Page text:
PRINCE Charles’ habit of lobbying government ministers on controversial issues from architecture to farming comes under the microscope this week when the Supreme Court rules if a cache of letters his should be made public, following a nine-year freedom of information battle.
But now an elderly woman who battled to save her view of Ben Nevis after Highland Council built a school gym obscuring the iconic mountain, has revealed letters marked “private and confidential” showing the Prince of Wales tried to intervene on her behalf.
Betty and her husband Tavish Cameron, both 86, were among a small group of pensioners campaigning to stop the gym being built at the new £7 million Gaelic Medium primary school at Caol, near Fort William.
However, despite claims Highland Council failed to send out planning letters about the height of the 18m-high gym, construction work went ahead this summer to dismay of pensioners in Birch Road, in the village.
Now Mrs Cameron has released letters written by the Prince after her story appeared in Scotland on Sunday (17 August 2014).
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In a letter dated 20 August 2014 from Clarence House marked “private and confidential”, the Prince’s private secretary wrote: “I am afraid to say that, generally speaking, planning issues of this kind are not areas in which his Royal Highness can become involved. However, I will make enquires of Highland Council and will write back in due course.
“In the meantime, thank you for writing in the way you did, and this comes with the Prince of Wale’s warmest good wishes.”
Mrs Cameron said she had contacted the Prince because she felt she wanted to make a last stand against Highland Council.
“I think it was probably a last just the injustice. It was a last ditch attempt to do something about the way the council was behaving.
“I was surprised and delighted that he actually replied and got involved as this is just a small village but he is the Duke of Rothesay and a great love of Scotland.”
However, Mrs Cameron said that she believes the prince was “hoodwinked” by the council into believing that the matter had been peacefully resolved.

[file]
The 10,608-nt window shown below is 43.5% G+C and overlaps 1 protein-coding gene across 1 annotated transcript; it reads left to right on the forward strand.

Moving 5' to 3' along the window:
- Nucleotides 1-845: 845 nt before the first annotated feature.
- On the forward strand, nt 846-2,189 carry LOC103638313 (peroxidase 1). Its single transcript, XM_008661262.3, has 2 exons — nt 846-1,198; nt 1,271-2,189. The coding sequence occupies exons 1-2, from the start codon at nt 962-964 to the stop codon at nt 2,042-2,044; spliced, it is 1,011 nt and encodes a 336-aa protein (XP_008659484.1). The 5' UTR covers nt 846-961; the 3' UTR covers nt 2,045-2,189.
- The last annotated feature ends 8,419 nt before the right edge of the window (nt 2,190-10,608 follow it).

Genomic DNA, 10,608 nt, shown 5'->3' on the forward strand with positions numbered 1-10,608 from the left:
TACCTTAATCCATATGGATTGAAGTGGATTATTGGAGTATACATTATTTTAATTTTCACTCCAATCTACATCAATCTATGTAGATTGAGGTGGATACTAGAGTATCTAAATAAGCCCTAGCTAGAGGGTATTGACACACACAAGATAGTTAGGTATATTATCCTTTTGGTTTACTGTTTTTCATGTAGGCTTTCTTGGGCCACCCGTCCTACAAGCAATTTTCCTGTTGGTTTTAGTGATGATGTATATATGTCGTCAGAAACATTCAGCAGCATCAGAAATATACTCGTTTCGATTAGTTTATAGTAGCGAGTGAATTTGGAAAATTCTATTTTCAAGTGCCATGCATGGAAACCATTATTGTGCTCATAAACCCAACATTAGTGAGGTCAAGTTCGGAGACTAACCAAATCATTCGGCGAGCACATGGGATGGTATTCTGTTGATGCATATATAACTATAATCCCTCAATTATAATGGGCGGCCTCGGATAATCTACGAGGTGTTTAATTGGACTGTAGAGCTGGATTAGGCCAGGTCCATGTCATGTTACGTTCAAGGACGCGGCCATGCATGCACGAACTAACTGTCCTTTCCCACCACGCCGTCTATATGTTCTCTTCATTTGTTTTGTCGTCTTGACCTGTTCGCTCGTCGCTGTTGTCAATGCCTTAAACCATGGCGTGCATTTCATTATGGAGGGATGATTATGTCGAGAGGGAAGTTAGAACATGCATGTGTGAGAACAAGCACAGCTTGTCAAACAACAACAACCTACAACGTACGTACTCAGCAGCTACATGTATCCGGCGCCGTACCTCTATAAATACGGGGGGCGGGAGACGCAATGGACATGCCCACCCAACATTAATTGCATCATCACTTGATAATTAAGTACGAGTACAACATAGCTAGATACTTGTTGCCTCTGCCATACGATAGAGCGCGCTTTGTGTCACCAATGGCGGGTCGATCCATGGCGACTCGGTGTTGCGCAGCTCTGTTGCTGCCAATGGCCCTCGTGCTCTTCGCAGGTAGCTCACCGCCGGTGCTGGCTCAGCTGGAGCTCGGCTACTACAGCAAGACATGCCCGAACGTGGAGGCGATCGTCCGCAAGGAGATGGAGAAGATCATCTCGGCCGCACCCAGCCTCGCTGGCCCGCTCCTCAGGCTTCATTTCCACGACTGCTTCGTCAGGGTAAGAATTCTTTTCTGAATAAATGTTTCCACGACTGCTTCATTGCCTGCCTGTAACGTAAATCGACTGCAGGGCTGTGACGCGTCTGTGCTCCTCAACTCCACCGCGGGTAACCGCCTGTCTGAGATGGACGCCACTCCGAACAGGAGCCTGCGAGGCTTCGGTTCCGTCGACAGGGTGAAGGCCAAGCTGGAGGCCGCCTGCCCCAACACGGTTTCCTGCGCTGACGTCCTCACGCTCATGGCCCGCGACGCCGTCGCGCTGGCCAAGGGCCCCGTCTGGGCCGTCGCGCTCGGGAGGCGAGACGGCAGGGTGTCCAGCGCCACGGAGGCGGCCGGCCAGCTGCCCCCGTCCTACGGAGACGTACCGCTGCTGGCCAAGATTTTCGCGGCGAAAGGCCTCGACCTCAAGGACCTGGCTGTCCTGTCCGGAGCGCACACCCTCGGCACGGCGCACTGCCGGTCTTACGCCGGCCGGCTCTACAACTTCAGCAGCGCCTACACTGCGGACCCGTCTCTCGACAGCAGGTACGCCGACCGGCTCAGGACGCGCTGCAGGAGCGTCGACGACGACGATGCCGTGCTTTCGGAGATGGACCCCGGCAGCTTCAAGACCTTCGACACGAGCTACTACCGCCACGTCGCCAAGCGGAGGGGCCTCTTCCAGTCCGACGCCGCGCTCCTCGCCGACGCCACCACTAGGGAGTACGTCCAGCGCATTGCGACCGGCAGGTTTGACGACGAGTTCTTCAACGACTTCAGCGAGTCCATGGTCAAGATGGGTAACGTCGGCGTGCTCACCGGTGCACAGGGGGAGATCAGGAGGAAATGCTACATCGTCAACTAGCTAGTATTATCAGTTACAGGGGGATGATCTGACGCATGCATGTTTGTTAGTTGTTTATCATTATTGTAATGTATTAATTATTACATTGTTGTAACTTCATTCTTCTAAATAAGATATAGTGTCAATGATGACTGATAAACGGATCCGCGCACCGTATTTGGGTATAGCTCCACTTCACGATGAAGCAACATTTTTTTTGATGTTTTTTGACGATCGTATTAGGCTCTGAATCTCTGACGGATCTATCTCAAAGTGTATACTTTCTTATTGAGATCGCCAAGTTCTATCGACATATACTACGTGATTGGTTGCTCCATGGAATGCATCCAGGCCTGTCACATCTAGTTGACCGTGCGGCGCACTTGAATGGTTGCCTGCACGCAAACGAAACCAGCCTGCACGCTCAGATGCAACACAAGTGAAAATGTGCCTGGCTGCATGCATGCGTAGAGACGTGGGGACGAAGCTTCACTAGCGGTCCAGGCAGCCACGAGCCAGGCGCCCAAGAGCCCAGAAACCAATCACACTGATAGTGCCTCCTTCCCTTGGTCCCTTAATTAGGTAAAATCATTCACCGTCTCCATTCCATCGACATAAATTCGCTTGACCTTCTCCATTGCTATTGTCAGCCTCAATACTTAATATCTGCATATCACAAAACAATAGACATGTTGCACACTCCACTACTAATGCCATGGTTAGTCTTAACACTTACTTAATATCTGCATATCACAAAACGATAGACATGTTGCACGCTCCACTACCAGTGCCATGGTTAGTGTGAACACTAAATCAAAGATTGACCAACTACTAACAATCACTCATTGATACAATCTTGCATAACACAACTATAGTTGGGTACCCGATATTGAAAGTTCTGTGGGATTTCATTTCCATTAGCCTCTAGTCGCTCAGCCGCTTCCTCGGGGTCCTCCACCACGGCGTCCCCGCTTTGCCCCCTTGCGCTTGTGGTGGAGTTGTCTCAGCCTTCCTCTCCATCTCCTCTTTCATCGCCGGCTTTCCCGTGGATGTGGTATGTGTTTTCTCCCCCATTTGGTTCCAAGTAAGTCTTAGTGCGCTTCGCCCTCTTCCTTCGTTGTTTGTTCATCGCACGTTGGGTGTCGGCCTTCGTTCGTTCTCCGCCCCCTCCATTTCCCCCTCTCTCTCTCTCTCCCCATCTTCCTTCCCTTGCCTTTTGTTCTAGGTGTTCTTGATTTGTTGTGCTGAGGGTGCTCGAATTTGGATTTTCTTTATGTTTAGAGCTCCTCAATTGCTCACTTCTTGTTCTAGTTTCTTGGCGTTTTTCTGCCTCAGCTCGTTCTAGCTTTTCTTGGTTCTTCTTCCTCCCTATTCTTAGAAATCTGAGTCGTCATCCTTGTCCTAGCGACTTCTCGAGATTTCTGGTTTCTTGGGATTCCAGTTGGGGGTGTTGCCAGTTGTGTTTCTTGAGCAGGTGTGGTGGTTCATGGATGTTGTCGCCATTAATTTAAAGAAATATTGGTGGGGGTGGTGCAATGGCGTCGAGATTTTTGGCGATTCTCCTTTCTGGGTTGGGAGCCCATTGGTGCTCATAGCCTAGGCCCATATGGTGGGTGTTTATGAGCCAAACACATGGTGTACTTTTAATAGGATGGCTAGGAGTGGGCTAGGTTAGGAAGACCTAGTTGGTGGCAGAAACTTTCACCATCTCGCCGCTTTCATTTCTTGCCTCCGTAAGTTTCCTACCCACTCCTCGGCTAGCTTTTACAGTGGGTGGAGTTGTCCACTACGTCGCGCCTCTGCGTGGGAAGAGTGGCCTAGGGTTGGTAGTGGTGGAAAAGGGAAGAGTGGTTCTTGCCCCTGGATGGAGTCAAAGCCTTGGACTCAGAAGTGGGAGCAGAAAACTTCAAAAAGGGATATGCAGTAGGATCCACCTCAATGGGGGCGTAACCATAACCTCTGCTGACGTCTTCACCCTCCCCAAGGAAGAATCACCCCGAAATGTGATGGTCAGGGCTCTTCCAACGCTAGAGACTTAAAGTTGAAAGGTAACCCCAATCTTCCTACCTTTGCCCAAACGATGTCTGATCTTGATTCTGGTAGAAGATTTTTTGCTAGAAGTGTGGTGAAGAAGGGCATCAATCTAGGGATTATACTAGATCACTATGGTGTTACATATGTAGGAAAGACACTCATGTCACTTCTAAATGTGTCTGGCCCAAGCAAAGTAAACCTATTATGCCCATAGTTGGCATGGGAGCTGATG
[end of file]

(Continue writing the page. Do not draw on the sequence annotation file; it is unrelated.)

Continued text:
A further letter from the Prince dated 17 September, says “I have been in touch with Highland Council, and have received assurances that the matters you and others have raised in relation to the new Gaelic Primary in Caol, have now been fully investigated and responded to.
“I understand that Caol Community Council has been invited to be involved in the Liaison Group and I can only hope that you and others in the local community are feeling more confident about the project.”
Mrs Cameron said she had released the Prince’s letters after discussions with members of the community council.
“The council have tried to pull the wool over his eyes. There is still a lot of discontent here. There seems to be endless meetings being held with local councillors and site managers and so on coming up with things to lessen the effect of the building such as putting in high level glazing, but then it all just falls on stony ground. Highland Council don’t seem to understand that we are meant to have a democratic process in this country.
A spokeswoman for Highland Council, commenting on the letters sent by Prince Charles to the council, said: “Any correspondence from the Duke of Rothesay is private and confidential.”
Bill Clark, SNP councillor for Caol and Mallaig, previously admitted that despite meetings with 3D-scale models of the project “everyone was caught out” by the size of the structure.
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